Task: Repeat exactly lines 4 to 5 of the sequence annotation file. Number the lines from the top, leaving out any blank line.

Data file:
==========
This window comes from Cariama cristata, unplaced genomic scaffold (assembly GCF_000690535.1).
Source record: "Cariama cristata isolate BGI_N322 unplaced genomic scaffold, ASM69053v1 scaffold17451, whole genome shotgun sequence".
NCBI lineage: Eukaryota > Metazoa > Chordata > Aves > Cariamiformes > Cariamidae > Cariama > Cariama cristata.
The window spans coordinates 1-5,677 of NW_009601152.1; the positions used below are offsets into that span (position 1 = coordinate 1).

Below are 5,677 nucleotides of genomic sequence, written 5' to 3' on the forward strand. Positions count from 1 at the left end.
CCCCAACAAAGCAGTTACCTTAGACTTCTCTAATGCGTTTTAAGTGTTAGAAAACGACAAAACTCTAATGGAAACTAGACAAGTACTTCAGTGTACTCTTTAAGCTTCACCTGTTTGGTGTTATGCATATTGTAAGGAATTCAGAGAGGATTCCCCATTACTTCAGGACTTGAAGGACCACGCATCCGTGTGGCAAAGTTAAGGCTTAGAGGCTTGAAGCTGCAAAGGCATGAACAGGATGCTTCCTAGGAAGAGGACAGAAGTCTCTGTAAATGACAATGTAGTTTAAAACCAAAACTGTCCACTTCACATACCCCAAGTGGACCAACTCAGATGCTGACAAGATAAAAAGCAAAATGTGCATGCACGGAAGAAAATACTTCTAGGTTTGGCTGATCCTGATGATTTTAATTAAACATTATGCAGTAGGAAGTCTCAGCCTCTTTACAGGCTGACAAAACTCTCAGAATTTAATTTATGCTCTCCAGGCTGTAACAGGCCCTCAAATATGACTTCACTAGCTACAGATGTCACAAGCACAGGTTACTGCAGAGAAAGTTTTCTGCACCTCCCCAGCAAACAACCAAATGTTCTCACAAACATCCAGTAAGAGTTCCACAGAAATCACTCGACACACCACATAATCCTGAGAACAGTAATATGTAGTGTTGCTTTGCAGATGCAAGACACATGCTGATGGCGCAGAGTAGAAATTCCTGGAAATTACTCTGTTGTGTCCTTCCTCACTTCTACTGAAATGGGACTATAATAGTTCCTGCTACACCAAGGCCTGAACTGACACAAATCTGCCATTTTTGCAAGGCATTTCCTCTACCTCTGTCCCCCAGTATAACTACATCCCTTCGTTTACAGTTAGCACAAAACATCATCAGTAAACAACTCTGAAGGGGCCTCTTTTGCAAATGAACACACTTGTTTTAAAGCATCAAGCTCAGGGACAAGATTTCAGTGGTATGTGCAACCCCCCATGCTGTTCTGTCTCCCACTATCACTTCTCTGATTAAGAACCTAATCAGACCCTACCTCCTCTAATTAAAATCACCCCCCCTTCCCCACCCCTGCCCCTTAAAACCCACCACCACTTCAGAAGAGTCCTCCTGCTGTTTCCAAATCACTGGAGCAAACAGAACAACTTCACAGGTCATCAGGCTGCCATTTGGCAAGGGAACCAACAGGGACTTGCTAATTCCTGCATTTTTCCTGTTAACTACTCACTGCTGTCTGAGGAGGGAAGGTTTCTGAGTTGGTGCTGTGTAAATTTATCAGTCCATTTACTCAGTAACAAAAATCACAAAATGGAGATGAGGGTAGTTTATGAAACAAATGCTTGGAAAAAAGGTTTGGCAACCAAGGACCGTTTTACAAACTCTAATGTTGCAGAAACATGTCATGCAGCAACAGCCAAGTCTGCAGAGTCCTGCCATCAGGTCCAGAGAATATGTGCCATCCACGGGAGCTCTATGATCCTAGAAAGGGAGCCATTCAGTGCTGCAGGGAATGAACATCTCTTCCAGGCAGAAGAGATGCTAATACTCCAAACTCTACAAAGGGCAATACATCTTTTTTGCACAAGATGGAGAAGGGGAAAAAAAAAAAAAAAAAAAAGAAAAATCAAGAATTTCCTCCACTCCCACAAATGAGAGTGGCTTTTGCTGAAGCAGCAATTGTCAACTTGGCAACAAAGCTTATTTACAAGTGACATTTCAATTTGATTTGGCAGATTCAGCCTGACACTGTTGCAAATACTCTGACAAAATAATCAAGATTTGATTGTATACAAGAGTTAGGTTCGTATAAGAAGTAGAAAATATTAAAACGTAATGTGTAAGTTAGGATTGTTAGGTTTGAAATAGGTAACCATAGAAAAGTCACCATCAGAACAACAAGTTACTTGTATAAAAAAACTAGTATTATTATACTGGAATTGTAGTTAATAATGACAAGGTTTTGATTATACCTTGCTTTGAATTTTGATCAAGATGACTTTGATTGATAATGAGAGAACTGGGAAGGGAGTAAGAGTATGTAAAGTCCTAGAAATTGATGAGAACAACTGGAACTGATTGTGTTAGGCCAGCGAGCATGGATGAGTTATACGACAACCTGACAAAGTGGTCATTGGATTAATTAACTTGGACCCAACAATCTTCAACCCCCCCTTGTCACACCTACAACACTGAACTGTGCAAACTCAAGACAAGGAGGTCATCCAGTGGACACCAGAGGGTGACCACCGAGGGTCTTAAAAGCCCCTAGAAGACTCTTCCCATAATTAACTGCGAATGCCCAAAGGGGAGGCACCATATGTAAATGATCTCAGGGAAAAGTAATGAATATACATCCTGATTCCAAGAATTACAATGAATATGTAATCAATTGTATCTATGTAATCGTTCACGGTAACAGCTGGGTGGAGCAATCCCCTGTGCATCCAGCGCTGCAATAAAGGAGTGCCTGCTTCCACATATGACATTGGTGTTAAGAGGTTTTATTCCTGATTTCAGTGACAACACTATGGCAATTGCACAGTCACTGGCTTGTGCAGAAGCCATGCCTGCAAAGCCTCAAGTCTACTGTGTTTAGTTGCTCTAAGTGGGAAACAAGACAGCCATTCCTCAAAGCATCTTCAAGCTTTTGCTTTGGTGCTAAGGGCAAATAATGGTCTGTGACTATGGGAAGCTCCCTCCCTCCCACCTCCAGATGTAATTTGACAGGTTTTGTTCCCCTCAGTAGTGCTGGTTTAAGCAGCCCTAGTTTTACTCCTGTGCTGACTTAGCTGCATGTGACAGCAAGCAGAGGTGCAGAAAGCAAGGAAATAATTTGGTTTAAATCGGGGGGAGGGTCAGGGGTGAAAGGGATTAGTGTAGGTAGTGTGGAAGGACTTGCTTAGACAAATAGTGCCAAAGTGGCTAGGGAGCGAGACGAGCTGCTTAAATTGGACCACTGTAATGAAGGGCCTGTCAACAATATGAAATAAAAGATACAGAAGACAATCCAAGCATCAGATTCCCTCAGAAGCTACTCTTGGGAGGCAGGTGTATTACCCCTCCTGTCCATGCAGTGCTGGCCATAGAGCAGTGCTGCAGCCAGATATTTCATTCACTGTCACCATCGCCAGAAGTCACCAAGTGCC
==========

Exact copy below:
The window spans coordinates 1-5,677 of NW_009601152.1; the positions used below are offsets into that span (position 1 = coordinate 1).

Below are 5,677 nucleotides of genomic sequence, written 5' to 3' on the forward strand. Positions count from 1 at the left end.